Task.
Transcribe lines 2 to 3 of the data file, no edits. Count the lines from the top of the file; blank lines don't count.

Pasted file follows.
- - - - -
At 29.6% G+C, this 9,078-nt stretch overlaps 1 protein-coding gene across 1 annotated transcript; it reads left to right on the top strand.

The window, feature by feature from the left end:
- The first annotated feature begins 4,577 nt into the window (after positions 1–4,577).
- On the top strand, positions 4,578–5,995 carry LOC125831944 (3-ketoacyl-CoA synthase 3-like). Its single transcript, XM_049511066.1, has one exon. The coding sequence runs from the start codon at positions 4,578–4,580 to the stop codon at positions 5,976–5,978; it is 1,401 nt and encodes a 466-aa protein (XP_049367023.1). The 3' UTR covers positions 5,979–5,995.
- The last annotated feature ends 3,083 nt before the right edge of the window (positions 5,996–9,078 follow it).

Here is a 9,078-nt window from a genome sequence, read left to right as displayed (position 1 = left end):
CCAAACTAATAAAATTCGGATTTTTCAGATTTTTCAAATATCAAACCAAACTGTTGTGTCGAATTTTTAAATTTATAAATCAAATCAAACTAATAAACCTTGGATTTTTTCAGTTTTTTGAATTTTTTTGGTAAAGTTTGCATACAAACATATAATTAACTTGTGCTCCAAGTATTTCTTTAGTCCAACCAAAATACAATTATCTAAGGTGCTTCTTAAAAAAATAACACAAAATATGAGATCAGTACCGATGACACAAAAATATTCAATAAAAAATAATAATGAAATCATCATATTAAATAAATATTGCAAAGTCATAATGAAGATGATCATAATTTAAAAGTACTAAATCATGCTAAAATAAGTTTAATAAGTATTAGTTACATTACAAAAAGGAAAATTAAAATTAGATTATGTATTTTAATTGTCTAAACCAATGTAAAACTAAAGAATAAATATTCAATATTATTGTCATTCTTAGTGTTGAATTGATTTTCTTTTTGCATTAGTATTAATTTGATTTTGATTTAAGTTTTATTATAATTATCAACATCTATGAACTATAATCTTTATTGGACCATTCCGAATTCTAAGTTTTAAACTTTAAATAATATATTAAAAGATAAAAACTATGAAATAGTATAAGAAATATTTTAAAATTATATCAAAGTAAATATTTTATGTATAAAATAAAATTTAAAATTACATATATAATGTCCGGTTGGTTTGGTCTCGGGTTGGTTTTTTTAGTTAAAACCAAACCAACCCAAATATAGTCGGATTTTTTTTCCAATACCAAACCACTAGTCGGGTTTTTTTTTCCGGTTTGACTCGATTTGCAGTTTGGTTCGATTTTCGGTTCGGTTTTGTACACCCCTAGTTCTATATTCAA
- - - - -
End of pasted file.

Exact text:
The window, feature by feature from the left end:
- The first annotated feature begins 4,577 nt into the window (after positions 1–4,577).